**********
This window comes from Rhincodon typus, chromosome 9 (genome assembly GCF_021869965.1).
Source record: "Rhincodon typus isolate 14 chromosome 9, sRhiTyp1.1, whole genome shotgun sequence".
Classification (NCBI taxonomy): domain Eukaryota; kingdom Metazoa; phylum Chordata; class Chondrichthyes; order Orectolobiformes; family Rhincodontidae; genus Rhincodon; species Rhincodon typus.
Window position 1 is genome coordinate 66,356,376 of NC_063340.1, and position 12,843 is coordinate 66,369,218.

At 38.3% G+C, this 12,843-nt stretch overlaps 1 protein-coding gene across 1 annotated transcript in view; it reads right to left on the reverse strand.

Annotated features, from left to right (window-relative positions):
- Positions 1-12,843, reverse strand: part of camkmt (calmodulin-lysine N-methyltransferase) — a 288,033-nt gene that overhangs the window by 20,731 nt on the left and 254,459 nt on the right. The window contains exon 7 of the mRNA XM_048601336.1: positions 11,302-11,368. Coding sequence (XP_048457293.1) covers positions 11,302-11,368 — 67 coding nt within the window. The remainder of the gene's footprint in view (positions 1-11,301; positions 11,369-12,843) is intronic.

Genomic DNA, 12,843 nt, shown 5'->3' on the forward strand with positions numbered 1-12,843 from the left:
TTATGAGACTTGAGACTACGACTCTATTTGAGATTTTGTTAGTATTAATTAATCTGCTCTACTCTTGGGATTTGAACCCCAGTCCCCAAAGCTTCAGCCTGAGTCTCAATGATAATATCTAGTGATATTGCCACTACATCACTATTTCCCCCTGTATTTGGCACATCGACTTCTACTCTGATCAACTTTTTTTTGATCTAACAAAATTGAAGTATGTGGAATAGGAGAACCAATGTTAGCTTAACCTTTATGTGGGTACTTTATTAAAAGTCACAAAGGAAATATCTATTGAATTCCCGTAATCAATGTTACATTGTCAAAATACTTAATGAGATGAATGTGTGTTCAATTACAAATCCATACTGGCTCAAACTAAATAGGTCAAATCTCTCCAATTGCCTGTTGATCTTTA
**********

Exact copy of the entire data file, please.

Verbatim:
This window comes from Rhincodon typus, chromosome 9 (genome assembly GCF_021869965.1).
Source record: "Rhincodon typus isolate 14 chromosome 9, sRhiTyp1.1, whole genome shotgun sequence".
Classification (NCBI taxonomy): domain Eukaryota; kingdom Metazoa; phylum Chordata; class Chondrichthyes; order Orectolobiformes; family Rhincodontidae; genus Rhincodon; species Rhincodon typus.
Window position 1 is genome coordinate 66,356,376 of NC_063340.1, and position 12,843 is coordinate 66,369,218.

At 38.3% G+C, this 12,843-nt stretch overlaps 1 protein-coding gene across 1 annotated transcript in view; it reads right to left on the reverse strand.

Annotated features, from left to right (window-relative positions):
- Positions 1-12,843, reverse strand: part of camkmt (calmodulin-lysine N-methyltransferase) — a 288,033-nt gene that overhangs the window by 20,731 nt on the left and 254,459 nt on the right. The window contains exon 7 of the mRNA XM_048601336.1: positions 11,302-11,368. Coding sequence (XP_048457293.1) covers positions 11,302-11,368 — 67 coding nt within the window. The remainder of the gene's footprint in view (positions 1-11,301; positions 11,369-12,843) is intronic.

Genomic DNA, 12,843 nt, shown 5'->3' on the forward strand with positions numbered 1-12,843 from the left:
TTATGAGACTTGAGACTACGACTCTATTTGAGATTTTGTTAGTATTAATTAATCTGCTCTACTCTTGGGATTTGAACCCCAGTCCCCAAAGCTTCAGCCTGAGTCTCAATGATAATATCTAGTGATATTGCCACTACATCACTATTTCCCCCTGTATTTGGCACATCGACTTCTACTCTGATCAACTTTTTTTTGATCTAACAAAATTGAAGTATGTGGAATAGGAGAACCAATGTTAGCTTAACCTTTATGTGGGTACTTTATTAAAAGTCACAAAGGAAATATCTATTGAATTCCCGTAATCAATGTTACATTGTCAAAATACTTAATGAGATGAATGTGTGTTCAATTACAAATCCATACTGGCTCAAACTAAATAGGTCAAATCTCTCCAATTGCCTGTTGATCTTTA